Fri, Mar 06 VT vs. Michigan (H)

Regular season final event ranking[edit]

Season AA VT UB BB FX
2017 1 2 2 2t 1t
2018 1 1 7t 3t 1
2019 na na 2 1 na

Personal life[edit]

Nichols graduated from Roseville Area High School in 2016.[57]

In January 2018, Nichols came forward as one of the many victims sexually abused by former USA Gymnastics doctor Larry Nassar, starting when she was 15. Additionally Nichols revealed that it was her coach who initially reported Nassar and his abuse to the USA Gymnastics staff:[58]

One day at practice, I was talking to my teammate, and brought up Dr. Nassar and his treatments. When I was talking to her, my coach overheard. I had never told my coach about these treatments. After hearing our conversation she asked me more questions about it and said it doesn't seem right ... so she did the right thing and reported this abuse to the USA Gymnastics staff[59]

On May 16, 2018, it was announced that Nichols and the other survivors would be awarded the Arthur Ashe Courage Award.[60] Nichols' experience was highlighted in the Netflix documentary Athlete A, which was released June 24, 2020.[61]

In a column published March 27, 2020, Nichols stated that she would work as a student coach for the Sooners while completing her degree and also indicated interest in sports broadcasting and writing a book.[62]

Filmography[edit]

Year Title Role Notes
2016 AT&T American Cup Self TV Special
2016 Today Show Self Episode dated April 5, 2016
2016 The Ranch: Home of an American Sports Dynasty Self TV Movie Documentary
2020 Athlete A Self Documentary Film
2020 Access Hollywood Self Episode #24.243

Competitive history[edit]

Junior[edit]

Year Event Team AA VT UB BB FX
2011 Nastia Liukin Cup 20
J.O. National Championships 2nd place, silver medalist(s) 2nd place, silver medalist(s) 1st place, gold medalist(s) 1st place, gold medalist(s) 3rd place, bronze medalist(s)
Elite Qualifier 1st place, gold medalist(s) 1st place, gold medalist(s) 2nd place, silver medalist(s) 3rd place, bronze medalist(s) 5
American Classic 8 3rd place, bronze medalist(s) 2nd place, silver medalist(s)
2012 American Classic 3rd place, bronze medalist(s) 3rd place, bronze medalist(s) 4 2nd place, silver medalist(s) 7
U.S. Classic 7
U.S. National Championships 11 10 14 10 11

Senior[edit]

Year Event Team AA VT UB BB FX
2013 City of Jesolo Trophy 1st place, gold medalist(s) 6 2nd place, silver medalist(s)
GER-ROU-USA Friendly 1st place, gold medalist(s)
U.S. Classic 6 11 8 5
U.S. National Championships 5 6 5 9
2014 City of Jesolo Trophy 1st place, gold medalist(s) 3rd place, bronze medalist(s)
Tokyo World Cup 3rd place, bronze medalist(s)
U.S. Classic 3rd place, bronze medalist(s) 5 7 3rd place, bronze medalist(s)
U.S. National Championships 3rd place, bronze medalist(s) 3rd place, bronze medalist(s) 4 3rd place, bronze medalist(s)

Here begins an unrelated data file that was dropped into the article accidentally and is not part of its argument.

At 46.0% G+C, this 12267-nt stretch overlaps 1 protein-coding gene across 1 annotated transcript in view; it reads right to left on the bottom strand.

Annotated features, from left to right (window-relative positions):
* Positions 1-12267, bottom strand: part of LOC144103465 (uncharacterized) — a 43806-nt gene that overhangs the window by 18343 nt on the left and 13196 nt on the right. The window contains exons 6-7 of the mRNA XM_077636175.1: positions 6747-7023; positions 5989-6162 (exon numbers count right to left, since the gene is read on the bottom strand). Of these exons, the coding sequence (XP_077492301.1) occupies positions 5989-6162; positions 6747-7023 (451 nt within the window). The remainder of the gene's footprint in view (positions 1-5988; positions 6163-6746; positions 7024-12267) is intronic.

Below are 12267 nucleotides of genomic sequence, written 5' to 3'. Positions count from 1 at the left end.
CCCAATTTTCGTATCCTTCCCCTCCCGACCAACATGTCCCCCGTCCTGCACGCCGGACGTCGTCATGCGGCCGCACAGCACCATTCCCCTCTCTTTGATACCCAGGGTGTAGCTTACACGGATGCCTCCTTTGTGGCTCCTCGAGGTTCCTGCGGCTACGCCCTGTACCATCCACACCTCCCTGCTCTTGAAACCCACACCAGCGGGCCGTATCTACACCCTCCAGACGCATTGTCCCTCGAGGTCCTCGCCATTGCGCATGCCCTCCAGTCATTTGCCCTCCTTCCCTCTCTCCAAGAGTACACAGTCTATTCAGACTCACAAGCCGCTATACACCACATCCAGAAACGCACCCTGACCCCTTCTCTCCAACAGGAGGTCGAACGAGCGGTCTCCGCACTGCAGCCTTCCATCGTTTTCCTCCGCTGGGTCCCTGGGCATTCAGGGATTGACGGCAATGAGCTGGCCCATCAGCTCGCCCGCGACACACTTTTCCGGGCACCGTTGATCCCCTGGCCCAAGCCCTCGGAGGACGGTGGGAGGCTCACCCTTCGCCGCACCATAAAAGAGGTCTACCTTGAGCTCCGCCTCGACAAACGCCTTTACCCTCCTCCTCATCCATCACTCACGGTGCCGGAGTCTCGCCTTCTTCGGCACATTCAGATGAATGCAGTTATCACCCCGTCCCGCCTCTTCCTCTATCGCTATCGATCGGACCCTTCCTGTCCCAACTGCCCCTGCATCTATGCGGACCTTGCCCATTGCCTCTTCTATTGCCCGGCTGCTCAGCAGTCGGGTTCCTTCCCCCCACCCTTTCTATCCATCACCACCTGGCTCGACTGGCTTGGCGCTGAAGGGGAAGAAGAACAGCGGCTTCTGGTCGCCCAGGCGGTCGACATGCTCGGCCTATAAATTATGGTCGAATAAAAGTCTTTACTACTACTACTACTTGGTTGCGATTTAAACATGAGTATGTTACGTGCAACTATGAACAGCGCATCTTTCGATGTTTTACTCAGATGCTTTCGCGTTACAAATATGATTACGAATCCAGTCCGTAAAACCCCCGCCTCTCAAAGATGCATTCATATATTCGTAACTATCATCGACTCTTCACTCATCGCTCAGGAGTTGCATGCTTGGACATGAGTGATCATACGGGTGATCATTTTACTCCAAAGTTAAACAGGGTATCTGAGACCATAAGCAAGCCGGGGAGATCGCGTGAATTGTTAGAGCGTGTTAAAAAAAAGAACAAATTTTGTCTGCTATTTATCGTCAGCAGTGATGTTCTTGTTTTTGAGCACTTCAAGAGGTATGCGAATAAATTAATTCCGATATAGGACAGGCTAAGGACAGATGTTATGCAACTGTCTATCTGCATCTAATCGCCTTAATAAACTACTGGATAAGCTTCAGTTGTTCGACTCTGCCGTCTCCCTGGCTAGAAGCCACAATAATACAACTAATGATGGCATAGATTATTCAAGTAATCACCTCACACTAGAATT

Pan American Championships 1st place, gold medalist(s) 3rd place, bronze medalist(s)
2015 City of Jesolo Trophy 1st place, gold medalist(s) 7
U.S. Classic 3rd place, bronze medalist(s) 5 5 3rd place, bronze medalist(s)
U.S. National Championships 2nd place, silver medalist(s) 7 4 5
World Championships 1st place, gold medalist(s) 3rd place, bronze medalist(s)
2016 American Cup 2nd place, silver medalist(s)
U.S. National Championships 13 10
U.S. Olympic Trials 6 5 9 8 4

NCAA[edit]

Year Event Team AA VT UB BB FX
2017 Big-12 Championships 1st place, gold medalist(s) 1st place, gold medalist(s) 1st place, gold medalist(s) 8
NCAA Championships 1st place, gold medalist(s) 29 5 1st place, gold medalist(s) 10
2018 Big-12 Championships 1st place, gold medalist(s) 1st place, gold medalist(s) 3rd place, bronze medalist(s) 2nd place, silver medalist(s) 2nd place, silver medalist(s) 1st place, gold medalist(s)
NCAA Championships 2nd place, silver medalist(s) 1st place, gold medalist(s) 6 1st place, gold medalist(s) 2nd place, silver medalist(s) 1st place, gold medalist(s)
2019 Big-12 Championships 1st place, gold medalist(s) 1st place, gold medalist(s) 1st place, gold medalist(s)
NCAA Championships 1st place, gold medalist(s) 1st place, gold medalist(s) 1st place, gold medalist(s) 2nd place, silver medalist(s) 6 7
2020 Big-12 Championships Canceled due to the
COVID-19 pandemic in the USA
[63]
NCAA Championships

References[edit]

  1. ^ a b Maine, D'Arcy (March 7, 2017). "Check out all five college gymnastics routines that earned perfect 10s over the weekend". espnW. Retrieved April 1, 2017.
  2. ^ Gonzalez, Jason (February 13, 2017). "Perfect 10 again: Little Canada's Maggie Nichols is college gymnastics' superstar". Star Tribune. Retrieved April 1, 2017.
  3. ^ Fincher, Julia (April 1, 2016). "Who is ... Maggie Nichols". NBC Olympics. Retrieved April 1, 2017.
  4. ^ Frederick, Jace (July 12, 2016). "Little Canada native Maggie Nichols falls short of Rio". Pioneer Press. Retrieved April 1, 2017.
  5. ^ "USA Gymnastics Announces Women's European Tour Team". USA Gymnastics. USA Gymnastics. March 17, 2013. Retrieved August 4, 2014.
  6. ^ "2013 Secret U.S. Classic" (PDF). USA Gymnastics. July 27, 2013. Retrieved August 4, 2014.
  7. ^ "2013 P&G Championships – Women Day 2" (PDF). USA Gymnastics. August 17, 2013. Retrieved August 4, 2014.
  8. ^ "2013 P&G Championships – Women Day 2 Event Results" (PDF). USA Gymnastics. August 17, 2013. Retrieved August 4, 2014.
  9. ^ "Complete Results: 2014 City of Jesolo Trophy". Gymnastike. Retrieved August 4, 2014.
  10. ^ "Tokyo Cup 2014 World Cup Serie C II". Gymnastics Results. Archived from the original on July 3, 2016. Retrieved August 4, 2014.
  11. ^ "USA Wins Women's Team Gold At Senior Pan American Championships". USA Gymnastics. Retrieved September 1, 2014.
  12. ^ "Women's World Championships Team Selection Training Camp Begins Sept. 15". USA Gymnastics. Retrieved September 9, 2014.